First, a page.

Take the equality challenge

Blind recruitment cannot eliminate unconscious bias entirely, but it can certainly help. Ideally, we also need to identify ways of addressing any bias or unfair discrimination in ourselves. Ensuring that recruitment panels are trained and competent in fair selection and unconscious bias will go some way to achieving this. Chambers should also review their entire pupillage recruitment process each year to check for any ‘adverse impact’ for particular groups and take remedial action if issues are identified.

Further information

  • Information on any aspect of your recruitment process can be found within the Fair Recruitment Guide.
  • Wood, M et al, 2009, A test for racial discrimination in recruitment practice in British cities: research report no. 607, Department for Work and Pensions.
  • Moss-Racusin, CA et al, ‘Science faculty’s subtle gender biases favor male students’, Proceedings of the National Academy of Sciences for the United States of America 109(4): 16474-16479.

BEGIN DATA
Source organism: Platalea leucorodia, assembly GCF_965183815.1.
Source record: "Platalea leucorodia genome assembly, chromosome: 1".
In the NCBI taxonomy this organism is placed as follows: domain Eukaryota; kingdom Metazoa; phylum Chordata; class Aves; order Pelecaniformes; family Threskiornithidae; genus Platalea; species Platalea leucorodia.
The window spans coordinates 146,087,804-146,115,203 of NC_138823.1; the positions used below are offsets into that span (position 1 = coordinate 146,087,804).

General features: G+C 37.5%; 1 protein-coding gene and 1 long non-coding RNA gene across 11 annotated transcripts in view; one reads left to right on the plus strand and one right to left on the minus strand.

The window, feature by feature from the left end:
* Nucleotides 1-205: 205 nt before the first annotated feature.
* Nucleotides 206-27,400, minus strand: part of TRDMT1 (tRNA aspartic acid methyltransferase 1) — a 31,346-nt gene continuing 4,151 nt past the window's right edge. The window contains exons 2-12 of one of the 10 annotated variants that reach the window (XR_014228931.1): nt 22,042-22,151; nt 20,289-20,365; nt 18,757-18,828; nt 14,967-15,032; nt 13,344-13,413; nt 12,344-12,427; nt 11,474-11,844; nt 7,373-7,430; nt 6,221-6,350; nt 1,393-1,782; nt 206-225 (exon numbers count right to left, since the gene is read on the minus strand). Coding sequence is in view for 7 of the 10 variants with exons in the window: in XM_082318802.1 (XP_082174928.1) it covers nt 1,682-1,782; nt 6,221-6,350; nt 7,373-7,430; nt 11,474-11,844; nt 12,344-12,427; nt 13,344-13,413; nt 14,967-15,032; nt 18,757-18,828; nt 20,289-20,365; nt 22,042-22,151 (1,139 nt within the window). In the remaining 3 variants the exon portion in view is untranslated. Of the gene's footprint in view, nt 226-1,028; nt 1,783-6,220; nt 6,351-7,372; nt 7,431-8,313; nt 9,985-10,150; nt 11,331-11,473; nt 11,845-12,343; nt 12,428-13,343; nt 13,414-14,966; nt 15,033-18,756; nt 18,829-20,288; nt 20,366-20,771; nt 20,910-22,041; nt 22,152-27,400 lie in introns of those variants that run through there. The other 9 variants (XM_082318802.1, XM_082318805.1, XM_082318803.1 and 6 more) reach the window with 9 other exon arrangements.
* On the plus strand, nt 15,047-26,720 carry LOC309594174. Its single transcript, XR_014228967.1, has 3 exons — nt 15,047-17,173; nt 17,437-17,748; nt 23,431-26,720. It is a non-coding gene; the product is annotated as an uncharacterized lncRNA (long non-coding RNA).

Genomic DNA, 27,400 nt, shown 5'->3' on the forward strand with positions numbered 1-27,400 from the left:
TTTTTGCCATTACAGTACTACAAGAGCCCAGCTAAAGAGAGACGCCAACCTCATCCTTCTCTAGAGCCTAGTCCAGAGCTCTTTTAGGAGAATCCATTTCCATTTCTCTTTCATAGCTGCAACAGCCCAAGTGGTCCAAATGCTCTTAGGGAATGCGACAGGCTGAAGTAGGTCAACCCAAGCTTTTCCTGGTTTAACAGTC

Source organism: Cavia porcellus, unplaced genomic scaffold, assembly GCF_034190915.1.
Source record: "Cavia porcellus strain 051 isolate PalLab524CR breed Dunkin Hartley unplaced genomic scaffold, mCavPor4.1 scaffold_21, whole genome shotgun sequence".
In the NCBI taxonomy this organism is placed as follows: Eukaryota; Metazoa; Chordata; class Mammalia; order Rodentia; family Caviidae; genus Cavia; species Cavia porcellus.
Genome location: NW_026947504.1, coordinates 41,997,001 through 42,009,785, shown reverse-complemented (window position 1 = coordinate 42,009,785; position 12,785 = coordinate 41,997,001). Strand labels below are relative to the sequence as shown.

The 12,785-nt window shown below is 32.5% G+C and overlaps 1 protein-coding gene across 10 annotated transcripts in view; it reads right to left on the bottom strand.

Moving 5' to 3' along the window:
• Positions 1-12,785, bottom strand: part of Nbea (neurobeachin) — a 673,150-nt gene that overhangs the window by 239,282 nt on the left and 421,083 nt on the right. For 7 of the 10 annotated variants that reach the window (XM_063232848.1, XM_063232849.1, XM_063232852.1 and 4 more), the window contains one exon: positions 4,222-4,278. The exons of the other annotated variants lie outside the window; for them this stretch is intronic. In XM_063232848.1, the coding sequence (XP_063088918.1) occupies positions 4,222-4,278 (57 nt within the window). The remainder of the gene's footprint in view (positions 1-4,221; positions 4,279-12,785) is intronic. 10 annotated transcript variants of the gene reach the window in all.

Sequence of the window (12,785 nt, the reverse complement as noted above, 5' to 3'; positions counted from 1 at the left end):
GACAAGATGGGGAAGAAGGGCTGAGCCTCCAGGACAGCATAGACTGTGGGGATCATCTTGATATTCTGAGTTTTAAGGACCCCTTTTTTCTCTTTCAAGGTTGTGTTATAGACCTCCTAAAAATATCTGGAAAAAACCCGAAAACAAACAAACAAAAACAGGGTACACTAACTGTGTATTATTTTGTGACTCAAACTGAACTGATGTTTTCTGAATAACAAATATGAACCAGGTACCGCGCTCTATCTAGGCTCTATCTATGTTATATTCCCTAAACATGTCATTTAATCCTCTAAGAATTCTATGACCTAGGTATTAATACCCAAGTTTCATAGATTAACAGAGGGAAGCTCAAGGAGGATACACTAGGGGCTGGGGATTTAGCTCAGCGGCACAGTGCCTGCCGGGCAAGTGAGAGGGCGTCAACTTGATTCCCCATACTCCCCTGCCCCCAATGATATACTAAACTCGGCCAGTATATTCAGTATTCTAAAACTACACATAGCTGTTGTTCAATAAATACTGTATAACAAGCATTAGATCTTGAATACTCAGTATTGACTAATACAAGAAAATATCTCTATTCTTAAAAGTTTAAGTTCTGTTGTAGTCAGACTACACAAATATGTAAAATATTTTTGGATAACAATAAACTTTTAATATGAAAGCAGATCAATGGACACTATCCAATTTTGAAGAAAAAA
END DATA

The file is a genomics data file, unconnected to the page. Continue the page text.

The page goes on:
• Goldin, C & Rouse, C, 2000, ‘Orchestrating Impartiality: The Impact of “Blind” Auditions on Female Musicians’, American Economic Review, 90 (4): 715-741.
  • ‘Clifford Chance broadens diversity with “CV blind” scheme’, Kathleen Hall,, 10 January 2014.

Bindi Dholakia is a Chartered Occupational Psychologist, Director of Fairway Group and co-author of the Bar Council’s Fair Recruitment Guide.

Pupillage: is there an ethnicity-success link?

Significant links between ethnicity and success on the BPTC course and in attaining pupillage were identified by the Bar Standards Board research team. White candidates were twice as likely to secure pupillage as Black Asian and Minority Ethnic candidates, the regulator found (Exploring differential attainment at BPTC and pupillage, November 2017). The Bar Council asked Professor Martin Chalkley to analyse historic data from the Pupillage Gateway to establish what might be happening and thus decide how best to advise chambers and prospective pupils (Report on the Differential Attainment of Applicants through the Pupillage Gateway, February 2018).